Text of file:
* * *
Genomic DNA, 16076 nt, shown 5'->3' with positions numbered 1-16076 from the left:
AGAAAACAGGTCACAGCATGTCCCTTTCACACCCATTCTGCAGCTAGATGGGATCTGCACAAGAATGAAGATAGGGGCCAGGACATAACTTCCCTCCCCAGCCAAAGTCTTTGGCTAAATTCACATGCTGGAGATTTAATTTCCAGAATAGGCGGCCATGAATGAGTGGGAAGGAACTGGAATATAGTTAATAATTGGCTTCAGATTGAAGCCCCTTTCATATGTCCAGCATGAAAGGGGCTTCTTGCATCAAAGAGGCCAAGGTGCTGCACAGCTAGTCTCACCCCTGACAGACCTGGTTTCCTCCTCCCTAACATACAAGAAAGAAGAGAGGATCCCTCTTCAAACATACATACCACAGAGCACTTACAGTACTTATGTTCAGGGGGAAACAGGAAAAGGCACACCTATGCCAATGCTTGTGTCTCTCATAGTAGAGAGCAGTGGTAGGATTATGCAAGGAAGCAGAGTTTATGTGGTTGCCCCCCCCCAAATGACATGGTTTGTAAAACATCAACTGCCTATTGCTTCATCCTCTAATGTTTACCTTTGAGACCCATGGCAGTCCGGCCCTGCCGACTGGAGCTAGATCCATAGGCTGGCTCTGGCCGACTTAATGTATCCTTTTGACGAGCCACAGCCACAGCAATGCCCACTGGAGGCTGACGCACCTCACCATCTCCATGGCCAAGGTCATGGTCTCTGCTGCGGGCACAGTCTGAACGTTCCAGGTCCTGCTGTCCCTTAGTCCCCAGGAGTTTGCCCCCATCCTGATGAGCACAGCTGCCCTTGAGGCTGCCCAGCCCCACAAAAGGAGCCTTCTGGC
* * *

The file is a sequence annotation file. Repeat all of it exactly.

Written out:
Genomic DNA, 16076 nt, shown 5'->3' with positions numbered 1-16076 from the left:
AGAAAACAGGTCACAGCATGTCCCTTTCACACCCATTCTGCAGCTAGATGGGATCTGCACAAGAATGAAGATAGGGGCCAGGACATAACTTCCCTCCCCAGCCAAAGTCTTTGGCTAAATTCACATGCTGGAGATTTAATTTCCAGAATAGGCGGCCATGAATGAGTGGGAAGGAACTGGAATATAGTTAATAATTGGCTTCAGATTGAAGCCCCTTTCATATGTCCAGCATGAAAGGGGCTTCTTGCATCAAAGAGGCCAAGGTGCTGCACAGCTAGTCTCACCCCTGACAGACCTGGTTTCCTCCTCCCTAACATACAAGAAAGAAGAGAGGATCCCTCTTCAAACATACATACCACAGAGCACTTACAGTACTTATGTTCAGGGGGAAACAGGAAAAGGCACACCTATGCCAATGCTTGTGTCTCTCATAGTAGAGAGCAGTGGTAGGATTATGCAAGGAAGCAGAGTTTATGTGGTTGCCCCCCCCCAAATGACATGGTTTGTAAAACATCAACTGCCTATTGCTTCATCCTCTAATGTTTACCTTTGAGACCCATGGCAGTCCGGCCCTGCCGACTGGAGCTAGATCCATAGGCTGGCTCTGGCCGACTTAATGTATCCTTTTGACGAGCCACAGCCACAGCAATGCCCACTGGAGGCTGACGCACCTCACCATCTCCATGGCCAAGGTCATGGTCTCTGCTGCGGGCACAGTCTGAACGTTCCAGGTCCTGCTGTCCCTTAGTCCCCAGGAGTTTGCCCCCATCCTGATGAGCACAGCTGCCCTTGAGGCTGCCCAGCCCCACAAAAGGAGCCTTCTGGC